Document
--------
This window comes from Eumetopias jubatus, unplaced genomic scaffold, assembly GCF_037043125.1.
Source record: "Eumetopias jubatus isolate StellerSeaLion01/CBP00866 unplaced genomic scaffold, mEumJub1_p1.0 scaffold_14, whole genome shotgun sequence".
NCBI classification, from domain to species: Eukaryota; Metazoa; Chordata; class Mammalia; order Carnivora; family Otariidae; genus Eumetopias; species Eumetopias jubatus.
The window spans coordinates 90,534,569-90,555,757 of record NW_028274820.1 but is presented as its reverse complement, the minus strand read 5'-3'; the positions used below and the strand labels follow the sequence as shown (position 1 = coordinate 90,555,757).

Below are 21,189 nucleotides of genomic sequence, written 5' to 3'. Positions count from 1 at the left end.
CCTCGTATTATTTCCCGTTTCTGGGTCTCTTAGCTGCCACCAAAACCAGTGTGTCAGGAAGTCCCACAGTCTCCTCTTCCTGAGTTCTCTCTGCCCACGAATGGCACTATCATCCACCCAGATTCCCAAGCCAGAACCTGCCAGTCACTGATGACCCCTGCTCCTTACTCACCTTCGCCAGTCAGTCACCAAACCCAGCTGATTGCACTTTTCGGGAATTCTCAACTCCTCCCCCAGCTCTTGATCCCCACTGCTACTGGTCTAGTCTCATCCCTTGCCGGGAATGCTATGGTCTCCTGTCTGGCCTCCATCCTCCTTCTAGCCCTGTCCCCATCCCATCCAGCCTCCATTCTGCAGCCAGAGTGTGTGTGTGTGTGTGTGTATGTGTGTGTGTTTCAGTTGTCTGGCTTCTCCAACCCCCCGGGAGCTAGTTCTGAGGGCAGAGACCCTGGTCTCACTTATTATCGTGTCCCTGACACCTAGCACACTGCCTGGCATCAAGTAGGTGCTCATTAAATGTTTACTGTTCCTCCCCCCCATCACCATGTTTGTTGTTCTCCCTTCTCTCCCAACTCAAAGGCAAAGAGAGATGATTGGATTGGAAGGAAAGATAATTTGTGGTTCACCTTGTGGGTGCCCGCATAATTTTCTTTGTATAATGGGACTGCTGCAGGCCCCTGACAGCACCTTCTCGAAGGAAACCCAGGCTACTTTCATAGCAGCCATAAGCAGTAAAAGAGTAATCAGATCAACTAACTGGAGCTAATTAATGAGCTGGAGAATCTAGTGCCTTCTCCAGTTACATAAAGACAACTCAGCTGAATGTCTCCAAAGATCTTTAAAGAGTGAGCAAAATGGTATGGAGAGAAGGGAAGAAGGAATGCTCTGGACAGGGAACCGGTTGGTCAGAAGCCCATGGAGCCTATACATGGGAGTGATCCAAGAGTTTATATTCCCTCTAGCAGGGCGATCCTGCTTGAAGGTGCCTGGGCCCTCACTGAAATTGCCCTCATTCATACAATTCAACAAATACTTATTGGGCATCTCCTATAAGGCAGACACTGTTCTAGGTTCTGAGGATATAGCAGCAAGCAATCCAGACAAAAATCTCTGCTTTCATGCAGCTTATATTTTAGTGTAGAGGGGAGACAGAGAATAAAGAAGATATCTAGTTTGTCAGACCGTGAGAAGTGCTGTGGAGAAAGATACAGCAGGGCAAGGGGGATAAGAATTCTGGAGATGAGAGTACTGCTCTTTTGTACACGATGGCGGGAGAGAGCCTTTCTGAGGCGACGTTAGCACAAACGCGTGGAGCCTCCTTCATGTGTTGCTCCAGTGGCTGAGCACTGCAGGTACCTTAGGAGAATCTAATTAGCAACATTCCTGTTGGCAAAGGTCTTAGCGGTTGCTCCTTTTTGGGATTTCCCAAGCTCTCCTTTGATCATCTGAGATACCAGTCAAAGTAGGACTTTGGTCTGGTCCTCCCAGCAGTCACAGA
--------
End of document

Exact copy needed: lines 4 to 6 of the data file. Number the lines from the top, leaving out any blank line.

The window spans coordinates 90,534,569-90,555,757 of record NW_028274820.1 but is presented as its reverse complement, the minus strand read 5'-3'; the positions used below and the strand labels follow the sequence as shown (position 1 = coordinate 90,555,757).

Below are 21,189 nucleotides of genomic sequence, written 5' to 3'. Positions count from 1 at the left end.
CCTCGTATTATTTCCCGTTTCTGGGTCTCTTAGCTGCCACCAAAACCAGTGTGTCAGGAAGTCCCACAGTCTCCTCTTCCTGAGTTCTCTCTGCCCACGAATGGCACTATCATCCACCCAGATTCCCAAGCCAGAACCTGCCAGTCACTGATGACCCCTGCTCCTTACTCACCTTCGCCAGTCAGTCACCAAACCCAGCTGATTGCACTTTTCGGGAATTCTCAACTCCTCCCCCAGCTCTTGATCCCCACTGCTACTGGTCTAGTCTCATCCCTTGCCGGGAATGCTATGGTCTCCTGTCTGGCCTCCATCCTCCTTCTAGCCCTGTCCCCATCCCATCCAGCCTCCATTCTGCAGCCAGAGTGTGTGTGTGTGTGTGTGTATGTGTGTGTGTTTCAGTTGTCTGGCTTCTCCAACCCCCCGGGAGCTAGTTCTGAGGGCAGAGACCCTGGTCTCACTTATTATCGTGTCCCTGACACCTAGCACACTGCCTGGCATCAAGTAGGTGCTCATTAAATGTTTACTGTTCCTCCCCCCCATCACCATGTTTGTTGTTCTCCCTTCTCTCCCAACTCAAAGGCAAAGAGAGATGATTGGATTGGAAGGAAAGATAATTTGTGGTTCACCTTGTGGGTGCCCGCATAATTTTCTTTGTATAATGGGACTGCTGCAGGCCCCTGACAGCACCTTCTCGAAGGAAACCCAGGCTACTTTCATAGCAGCCATAAGCAGTAAAAGAGTAATCAGATCAACTAACTGGAGCTAATTAATGAGCTGGAGAATCTAGTGCCTTCTCCAGTTACATAAAGACAACTCAGCTGAATGTCTCCAAAGATCTTTAAAGAGTGAGCAAAATGGTATGGAGAGAAGGGAAGAAGGAATGCTCTGGACAGGGAACCGGTTGGTCAGAAGCCCATGGAGCCTATACATGGGAGTGATCCAAGAGTTTATATTCCCTCTAGCAGGGCGATCCTGCTTGAAGGTGCCTGGGCCCTCACTGAAATTGCCCTCATTCATACAATTCAACAAATACTTATTGGGCATCTCCTATAAGGCAGACACTGTTCTAGGTTCTGAGGATATAGCAGCAAGCAATCCAGACAAAAATCTCTGCTTTCATGCAGCTTATATTTTAGTGTAGAGGGGAGACAGAGAATAAAGAAGATATCTAGTTTGTCAGACCGTGAGAAGTGCTGTGGAGAAAGATACAGCAGGGCAAGGGGGATAAGAATTCTGGAGATGAGAGTACTGCTCTTTTGTACACGATGGCGGGAGAGAGCCTTTCTGAGGCGACGTTAGCACAAACGCGTGGAGCCTCCTTCATGTGTTGCTCCAGTGGCTGAGCACTGCAGGTACCTTAGGAGAATCTAATTAGCAACATTCCTGTTGGCAAAGGTCTTAGCGGTTGCTCCTTTTTGGGATTTCCCAAGCTCTCCTTTGATCATCTGAGATACCAGTCAAAGTAGGACTTTGGTCTGGTCCTCCCAGCAGTCACAGA